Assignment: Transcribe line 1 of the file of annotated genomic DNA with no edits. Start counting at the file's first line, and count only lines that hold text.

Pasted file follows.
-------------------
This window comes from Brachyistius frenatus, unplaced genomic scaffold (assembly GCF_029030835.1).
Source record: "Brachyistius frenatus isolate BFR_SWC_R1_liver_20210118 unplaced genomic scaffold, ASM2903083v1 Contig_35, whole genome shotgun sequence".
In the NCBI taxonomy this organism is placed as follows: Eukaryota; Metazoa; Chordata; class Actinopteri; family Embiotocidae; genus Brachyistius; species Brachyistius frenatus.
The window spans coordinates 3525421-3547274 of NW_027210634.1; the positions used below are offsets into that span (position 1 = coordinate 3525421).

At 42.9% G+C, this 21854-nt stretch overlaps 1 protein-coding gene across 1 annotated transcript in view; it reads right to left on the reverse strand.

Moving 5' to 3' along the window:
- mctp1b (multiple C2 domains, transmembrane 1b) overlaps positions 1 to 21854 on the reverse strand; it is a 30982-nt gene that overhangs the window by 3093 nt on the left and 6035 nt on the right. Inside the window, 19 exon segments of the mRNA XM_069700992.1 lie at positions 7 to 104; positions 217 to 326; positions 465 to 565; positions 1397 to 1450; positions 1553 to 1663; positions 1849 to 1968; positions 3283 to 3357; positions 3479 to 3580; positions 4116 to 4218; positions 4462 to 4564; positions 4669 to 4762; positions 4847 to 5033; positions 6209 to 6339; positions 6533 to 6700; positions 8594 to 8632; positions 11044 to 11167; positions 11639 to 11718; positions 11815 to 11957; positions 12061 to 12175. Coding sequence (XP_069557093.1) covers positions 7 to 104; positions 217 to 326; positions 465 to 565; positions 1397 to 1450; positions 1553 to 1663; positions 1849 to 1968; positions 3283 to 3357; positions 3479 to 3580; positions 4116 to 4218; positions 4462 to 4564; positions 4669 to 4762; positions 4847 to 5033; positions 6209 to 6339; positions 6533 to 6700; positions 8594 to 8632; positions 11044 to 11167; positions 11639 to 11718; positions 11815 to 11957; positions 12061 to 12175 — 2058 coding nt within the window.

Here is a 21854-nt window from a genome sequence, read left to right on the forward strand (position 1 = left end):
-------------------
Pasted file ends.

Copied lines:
This window comes from Brachyistius frenatus, unplaced genomic scaffold (assembly GCF_029030835.1).